This question was asked recently, and answering it gives me another chance to let local folks know about the Pati Temple Memorial Benefit Bash we will hold next week, Monday, June 3, at the Kennebec Cafe in Hesperus, Colo. Follow that link for the details and to purchase tickets if you haven’t and plan to attend.

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Now, on to an answer(s) to the question!

First, see this page, compiled last year by Pati, for a list of the National Mustang Association, Colorado chapter’s past accomplishments: http://www.nationalmustangassociationcolorado.org/nmaco-accomplishments.html

As it says, NMA/CO has spent nearly $100,000 to date on projects that directly benefit the mustangs of Spring Creek Basin! We rarely do fundraisers, relying mostly on memberships and donations. Administrative expenses are low, mostly what we put toward mailing newsletters. We had T-shirts and hats printed for the adoption in 2011, and we’ll soon have a link to purchase them through the website.

Fence repair and maintenance is ongoing through volunteer labor. As a result of their partnership with us as part of Disappointment Wild Bunch Partners, BLM received $25,000 last year through the Director’s Challenge grant, which purchased some materials to be used in a project on the basin’s southeastern boundary line (read about alternative spring break and University of Missouri students’ work here – https://springcreekwild.wordpress.com/2013/03/26/alternative-spring-break-day-1/ – and here – https://springcreekwild.wordpress.com/2013/03/27/12368/). I fix fences as needed while I’m in the basin doing documentation. Sometimes we use materials provided by BLM, other times by ourselves.

We also are continually encouraging BLM to look at water-enhancement projects. More than a decade ago, NMA/CO paid for a water catchment to be built in Spring Creek Basin, and it supplies the mustangs’ only clean source of water (all others being extremely alkaline, at least). We have a signed agreement from about 12 or 13 years ago with BLM to construct at least one more catchment, but it has never been built. I think the catchment cost about $10,000. Several years ago, we also started talking to BLM about water guzzlers (such as those installed on Pryor Mountain Wild Horse Range) to add to the horses’ quality of water. Those are about $8,000-plus. NMA/CO also has purchased parts for the catchment’s troughs, which work on floats.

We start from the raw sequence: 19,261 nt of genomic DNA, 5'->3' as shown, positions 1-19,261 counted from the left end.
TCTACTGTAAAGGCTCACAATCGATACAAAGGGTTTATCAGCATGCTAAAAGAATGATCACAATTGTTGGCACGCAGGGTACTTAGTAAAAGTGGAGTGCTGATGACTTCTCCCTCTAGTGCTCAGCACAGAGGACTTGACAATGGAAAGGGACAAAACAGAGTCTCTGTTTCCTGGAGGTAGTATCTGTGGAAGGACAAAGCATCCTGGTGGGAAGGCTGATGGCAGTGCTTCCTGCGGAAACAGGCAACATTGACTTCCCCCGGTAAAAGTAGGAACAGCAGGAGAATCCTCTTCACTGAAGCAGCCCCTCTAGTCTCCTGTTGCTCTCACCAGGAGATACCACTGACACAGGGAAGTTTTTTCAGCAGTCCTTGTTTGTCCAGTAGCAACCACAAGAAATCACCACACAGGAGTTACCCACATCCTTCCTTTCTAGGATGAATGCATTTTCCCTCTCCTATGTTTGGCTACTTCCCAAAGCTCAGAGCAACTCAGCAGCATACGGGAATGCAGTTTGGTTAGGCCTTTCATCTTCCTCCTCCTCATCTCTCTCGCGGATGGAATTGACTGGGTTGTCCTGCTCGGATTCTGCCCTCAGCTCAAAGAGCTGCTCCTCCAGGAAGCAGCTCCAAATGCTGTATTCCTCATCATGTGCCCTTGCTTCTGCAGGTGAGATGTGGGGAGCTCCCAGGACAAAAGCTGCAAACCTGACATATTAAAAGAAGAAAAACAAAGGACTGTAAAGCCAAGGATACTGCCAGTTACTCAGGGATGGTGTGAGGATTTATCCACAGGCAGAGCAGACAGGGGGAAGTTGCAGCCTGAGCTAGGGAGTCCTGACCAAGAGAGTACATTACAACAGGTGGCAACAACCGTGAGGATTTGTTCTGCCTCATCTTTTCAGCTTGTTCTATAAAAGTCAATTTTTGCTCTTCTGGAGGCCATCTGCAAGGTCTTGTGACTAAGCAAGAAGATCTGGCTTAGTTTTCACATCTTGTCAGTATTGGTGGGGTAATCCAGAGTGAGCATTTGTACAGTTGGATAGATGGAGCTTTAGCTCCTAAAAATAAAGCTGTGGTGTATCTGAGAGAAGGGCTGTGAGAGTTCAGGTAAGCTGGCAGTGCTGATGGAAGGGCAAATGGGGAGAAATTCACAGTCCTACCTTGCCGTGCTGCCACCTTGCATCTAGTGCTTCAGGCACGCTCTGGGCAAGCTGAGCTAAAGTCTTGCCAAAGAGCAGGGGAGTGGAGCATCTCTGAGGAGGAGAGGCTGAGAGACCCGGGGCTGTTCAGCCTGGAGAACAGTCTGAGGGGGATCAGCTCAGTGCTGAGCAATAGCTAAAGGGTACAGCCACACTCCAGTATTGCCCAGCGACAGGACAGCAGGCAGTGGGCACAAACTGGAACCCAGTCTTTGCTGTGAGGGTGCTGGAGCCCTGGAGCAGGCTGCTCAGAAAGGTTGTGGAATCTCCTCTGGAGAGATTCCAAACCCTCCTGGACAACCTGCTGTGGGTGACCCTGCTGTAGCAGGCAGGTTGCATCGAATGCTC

NMA/CO contributes funds to combat noxious/invasive weeds in Spring Creek Basin (knapweed, tamarisk, musk thistle, etc.).

A decade or more ago, NMA/CO was able to purchase the cattle AUMs from one of the two ranchers who held permits in Spring Creek Basin. With the help of the National Mustang Association, we were able to retire those AUMs permanently. In the process, BLM conducted a grazing EA (not sure the exact reference) and then drastically reduced the remaining AUMs and changed the timing to dormant-season grazing only – Dec. 1 through Feb. 28. For the last several years, NMA/CO has been trying to buy or trade for the permit in Spring Creek Basin to also retire those AUMs, with the goal of no cattle grazing in the basin. As BLM itself says, managing wild horses is easier when the mustangs are the priority. The permittee is willing, so we are trying to work with BLM to accomplish this goal.